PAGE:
Grain elevator burns to the ground in St. Marys

ST. MARYS, Kan. - A wooden grain elevator burned to the ground early Friday morning in St. Mary's, Kan.

While Adam Harpe scans through his brother's photos of the blaze, he's thankful his business is still intact.

"I was concerned with maybe if there was some smoke, depending on which way the wind was going, if it was getting inside the doors or anything like that," said Harpe, who owns Premier Custom Baths downtown. "But I came down this morning and there was no smoke inside the building."

He credits the volunteer firefighter team for its quick action by spraying down nearby buildings.

"If they hadn't sprayed it down, the fire department, there could have been some tremendous damage," Harpe said.

"We could have lost downtown very easily, parts of it anyway," Fire Chief Ray Bartchuly added.

Bartchuly said he thought this might happen, because this was one of the largest and oldest wood grain elevators in the state.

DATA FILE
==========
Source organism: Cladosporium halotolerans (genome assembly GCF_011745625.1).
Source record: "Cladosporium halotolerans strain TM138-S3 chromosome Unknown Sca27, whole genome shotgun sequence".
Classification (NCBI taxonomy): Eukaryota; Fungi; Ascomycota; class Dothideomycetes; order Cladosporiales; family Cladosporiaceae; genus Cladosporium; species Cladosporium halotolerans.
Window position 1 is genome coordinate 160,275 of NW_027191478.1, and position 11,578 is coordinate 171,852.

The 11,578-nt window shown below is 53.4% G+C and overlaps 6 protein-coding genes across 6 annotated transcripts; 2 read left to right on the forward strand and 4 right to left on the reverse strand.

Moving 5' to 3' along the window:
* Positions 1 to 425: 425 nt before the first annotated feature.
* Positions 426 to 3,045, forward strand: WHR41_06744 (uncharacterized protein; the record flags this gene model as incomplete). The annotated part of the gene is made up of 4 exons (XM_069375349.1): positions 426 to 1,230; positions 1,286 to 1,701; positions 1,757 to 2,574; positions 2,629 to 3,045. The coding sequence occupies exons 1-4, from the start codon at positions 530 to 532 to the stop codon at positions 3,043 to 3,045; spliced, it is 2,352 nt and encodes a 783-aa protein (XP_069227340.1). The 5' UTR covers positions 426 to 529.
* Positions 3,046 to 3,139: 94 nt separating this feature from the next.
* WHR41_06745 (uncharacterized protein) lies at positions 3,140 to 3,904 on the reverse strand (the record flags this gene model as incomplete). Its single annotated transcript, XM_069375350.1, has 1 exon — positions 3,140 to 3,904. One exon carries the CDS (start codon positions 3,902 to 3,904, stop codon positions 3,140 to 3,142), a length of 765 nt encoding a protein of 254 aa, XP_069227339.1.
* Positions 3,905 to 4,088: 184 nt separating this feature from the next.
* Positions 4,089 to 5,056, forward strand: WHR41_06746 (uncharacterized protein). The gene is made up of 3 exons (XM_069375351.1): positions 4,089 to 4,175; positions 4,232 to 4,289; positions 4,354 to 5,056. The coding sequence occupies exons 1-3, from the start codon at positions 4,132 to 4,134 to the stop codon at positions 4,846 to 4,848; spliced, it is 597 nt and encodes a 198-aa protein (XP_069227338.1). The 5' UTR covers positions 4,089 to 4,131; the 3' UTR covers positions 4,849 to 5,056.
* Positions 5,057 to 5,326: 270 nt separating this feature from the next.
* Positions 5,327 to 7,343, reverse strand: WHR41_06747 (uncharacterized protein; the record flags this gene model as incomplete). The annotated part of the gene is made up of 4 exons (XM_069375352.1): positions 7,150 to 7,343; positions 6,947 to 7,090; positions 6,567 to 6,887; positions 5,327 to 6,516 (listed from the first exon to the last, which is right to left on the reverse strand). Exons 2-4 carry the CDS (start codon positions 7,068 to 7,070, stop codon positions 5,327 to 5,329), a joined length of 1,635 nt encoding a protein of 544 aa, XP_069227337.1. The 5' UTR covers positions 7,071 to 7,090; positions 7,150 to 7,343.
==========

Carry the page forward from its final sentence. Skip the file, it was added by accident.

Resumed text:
"It's common for wood elevators to burn, lightning, different explosions and things, recently there have been some elevator explosions, things like that happen," Bartchuly said.

However, since it was in the process of being demolished, he didn't expect the early morning phone call.

"I'll be honest with you, I was shocked, because I assumed it would get torn down before they had a fire," he said.

Rena Fowles, who owns Emerald Diner and lives in the apartment above it, was equally shocked.

"I looked out my window and it looked like what i thought were fireworks, it was wild," Fowles said.

The monster was so wild they called in at least four other area fire departments.

"There was a time that we didn't open the door, my friend wanted to but it was hot, it was hot in the face," he said.

To Harpe, it's a testament to the first responders.

"Just based off the amount of flames and the amount of wood that was out there, the fact that they kept everything closed and confined to just that one area is amazing," Harpe said.

Officials with the Nemaha County Co Op, which owns the property, said some bins behind the grain elevator suffered severe structural damaged and may need to be demolished. Those bins contain about $1 million worth of soy beans.

St. Marys fire officials said they don't know what caused the fire and will continue to investigate.

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